Bronco Gas Pipeline. This project, recently announced, would connect Malin, Oregon to the Rocky Mountains. The 650-mile pipeline is proposed by Spectra Energy. Because the Northwest is constrained by pipeline capacity in its ability to use Rockies gas, Spectra Energy is arguing that it will deliver gas to "underserved" Western markets. This is a new project, and we have seen no application to FERC, yet.

Organizations fighting LNG in Oregon:

Citizens Against LNG (Coos Bay). citizensagainstlng.googlepages.com
Southern Oregon Pipeline Information Project. nocaliforniapipeline.com
Friends of Living Oregon Waters (FLOW). oregonwaters.org
Columbia Riverkeeper. columbiariverkeeper.org
Rivervision (Astoria). columbiarivervision.org
Landowners and Citizens for a Safe Community (Longview).
-  http://www.landownersandcitizensforasafecommunity.com/
Cascadia Rising Tide. (Portland). Rising Tide North America. risingtidenorthamerica.org
Wahkiakum Friends of the River (Washington State). nolng.wahkiakum.info
Oregon Citizens Against the Pipeline(s). (Willamette Valley) OCAP. oregonfirst.net.

Contact List:

Governor Ted Kulongoski
Office of the Governor
160 State Capitol
900 Court Street
Salem, OR 97301

The Honorable Darlene Hooley
U.S. House of Representatives
21570 Willamette Drive
West Linn, Oregon 97068
(503) 557-1324 phone
(503) 557-1981 fax

The Honorable Greg Walden
U.S. House of Representatives
131 NW Hawthorne, Ste 201
Bend, OR 97701
Main: 541-389-4408
Fax: 541-389-4452

The Honorable David Wu
U. S. House of Representatives
620 S. W. Main, Suite 606
Portland, OR 97205

The Honorable Earl Blumenauer
U. S. House of Representatives
729 N. E. Oregon Street, Suite 115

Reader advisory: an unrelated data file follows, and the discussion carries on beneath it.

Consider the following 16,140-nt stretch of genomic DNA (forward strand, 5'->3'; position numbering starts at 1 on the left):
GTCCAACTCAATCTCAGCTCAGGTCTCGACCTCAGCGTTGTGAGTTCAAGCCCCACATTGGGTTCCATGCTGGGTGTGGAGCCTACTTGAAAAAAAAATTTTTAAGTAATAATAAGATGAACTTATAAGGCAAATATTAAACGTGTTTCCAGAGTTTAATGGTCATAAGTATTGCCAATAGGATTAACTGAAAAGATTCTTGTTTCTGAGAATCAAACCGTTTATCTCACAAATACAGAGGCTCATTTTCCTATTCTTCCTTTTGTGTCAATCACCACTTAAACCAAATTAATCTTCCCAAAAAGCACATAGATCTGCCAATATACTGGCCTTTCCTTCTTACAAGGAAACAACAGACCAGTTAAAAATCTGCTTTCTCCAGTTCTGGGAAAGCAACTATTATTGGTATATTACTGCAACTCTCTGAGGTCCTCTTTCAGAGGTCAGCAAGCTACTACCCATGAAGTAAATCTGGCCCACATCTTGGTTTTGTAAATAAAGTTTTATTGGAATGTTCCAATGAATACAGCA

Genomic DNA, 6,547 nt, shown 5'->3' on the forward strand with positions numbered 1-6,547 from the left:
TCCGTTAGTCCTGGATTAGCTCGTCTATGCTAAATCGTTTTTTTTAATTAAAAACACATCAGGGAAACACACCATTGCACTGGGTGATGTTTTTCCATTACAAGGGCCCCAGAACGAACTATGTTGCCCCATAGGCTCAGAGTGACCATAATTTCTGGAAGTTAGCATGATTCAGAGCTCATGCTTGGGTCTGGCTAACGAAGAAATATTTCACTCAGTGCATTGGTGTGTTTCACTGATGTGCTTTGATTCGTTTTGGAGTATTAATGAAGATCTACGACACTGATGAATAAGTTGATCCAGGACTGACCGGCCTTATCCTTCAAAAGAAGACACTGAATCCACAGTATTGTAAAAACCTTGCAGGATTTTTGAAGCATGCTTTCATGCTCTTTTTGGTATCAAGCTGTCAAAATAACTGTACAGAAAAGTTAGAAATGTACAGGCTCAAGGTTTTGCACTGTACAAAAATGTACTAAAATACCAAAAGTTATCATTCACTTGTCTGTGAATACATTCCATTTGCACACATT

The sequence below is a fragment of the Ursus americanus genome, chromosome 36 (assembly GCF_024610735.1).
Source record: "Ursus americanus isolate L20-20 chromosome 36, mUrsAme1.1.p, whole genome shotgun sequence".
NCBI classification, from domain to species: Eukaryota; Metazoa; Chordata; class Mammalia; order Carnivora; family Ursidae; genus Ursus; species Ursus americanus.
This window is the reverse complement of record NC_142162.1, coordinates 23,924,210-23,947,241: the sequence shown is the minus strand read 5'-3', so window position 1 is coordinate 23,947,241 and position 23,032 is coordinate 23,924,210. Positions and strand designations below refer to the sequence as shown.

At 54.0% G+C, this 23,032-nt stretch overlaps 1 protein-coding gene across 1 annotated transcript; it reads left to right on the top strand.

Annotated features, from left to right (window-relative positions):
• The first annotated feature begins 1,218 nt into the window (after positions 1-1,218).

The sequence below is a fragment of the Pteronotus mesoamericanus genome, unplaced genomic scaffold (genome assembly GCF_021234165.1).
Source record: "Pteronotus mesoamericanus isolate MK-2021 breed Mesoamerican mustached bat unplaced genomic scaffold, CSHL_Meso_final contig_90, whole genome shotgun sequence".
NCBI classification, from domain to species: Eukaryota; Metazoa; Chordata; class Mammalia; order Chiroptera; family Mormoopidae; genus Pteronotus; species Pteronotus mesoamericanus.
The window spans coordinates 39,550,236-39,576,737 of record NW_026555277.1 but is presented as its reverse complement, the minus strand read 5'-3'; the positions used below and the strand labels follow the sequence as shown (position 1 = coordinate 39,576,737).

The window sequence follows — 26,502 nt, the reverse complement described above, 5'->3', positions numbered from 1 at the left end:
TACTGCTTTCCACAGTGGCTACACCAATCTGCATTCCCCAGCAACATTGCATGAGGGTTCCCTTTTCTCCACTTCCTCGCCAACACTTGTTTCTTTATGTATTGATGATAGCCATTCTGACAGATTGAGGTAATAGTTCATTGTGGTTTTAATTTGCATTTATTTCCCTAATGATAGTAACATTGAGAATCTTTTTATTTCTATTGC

Portland, OR 97232

The Honorable Gordon Smith
United States Senate
One World Trade Center
121 S. W. Salmon Street, Suite 1250
Portland, OR 97204

The Honorable Ron Wyden
United States Senate
1220 S. W. Third Avenue, Suite 585
Portland, OR 97204


Senator Betsy Johnson
900 Court Street N. E., S-314
Salem, OR 97301

Senator Roger Beyer
900 Court Street, NE
State Capitol - Room S-217
Salem, OR 97301
(503) 986-1709 - Salem
(503) 829-6910 - District

Senator Peter Courtney
900 Court Street, NE
State Capitol - Room S-203
Salem, OR 97301
(503) 986-1600 - Salem
(503) 986-1717 - District

Senator Gary George
900 Court Street, NE
State Capitol - Room S-214
Salem, OR 97301
(503) 986-1712
(503) 538-4122

Gas Sources 27.Nov.2007 15:05

clack a mas

Side note:
The sources for the gas are Indonesia, the Middle East, Russia, and Peru. In all of these places, the impacts are much more extreme than here.


No LNG, No Pipeline ... WRONG! 14.Dec.2007 19:21


A lot of folks are making the mistake of assuming that if the LNG terminal is not built in NE Oregon, the Palomar Pipeline won't be built. This is primarily because of the proposed size of the pipeline, which is large enough to carry all of the LNG through Oregon and down to California. However, what will actually happen if the LNG terminal is not built is that Palomar will downsize its project to accommodate just the capacity that Northwest Natural needs to replace one of its contracts with its current supplier. Palomar is certainly hoping to transport all of that LNG, but they would certainly be happy to just get a pipeline laid between the project's two owners: TransCanada (in Central Oregon) and Northwest Natural (in the Wilammette Valley) In fact, TransCanada has been trying to persuade Northwest Natural to be a customer on a cross-cascades pipeline for years, but Northwest Natural continuously passed on the prospect because they were locked in with their current supplier. The difference now is that TransCanada has offered Northwest Natural's parent company (Northwest Natural Corp.) an equity stake in the project to sweeten the deal. Northwest Natural Corp. then instructs its utility to take out a big contract on the pipeline so that the project will be built and the parent company can realize a healthy return on a new asset.

Sadly, the whole LNG issue has kept anyone from really understanding what this Palomar project really is. It's primarily a pipeline that clearcuts Mt. Hood National Forest to deliver gas to Portland, while secondarily it's a conduit for LNG if the opportunity should arise.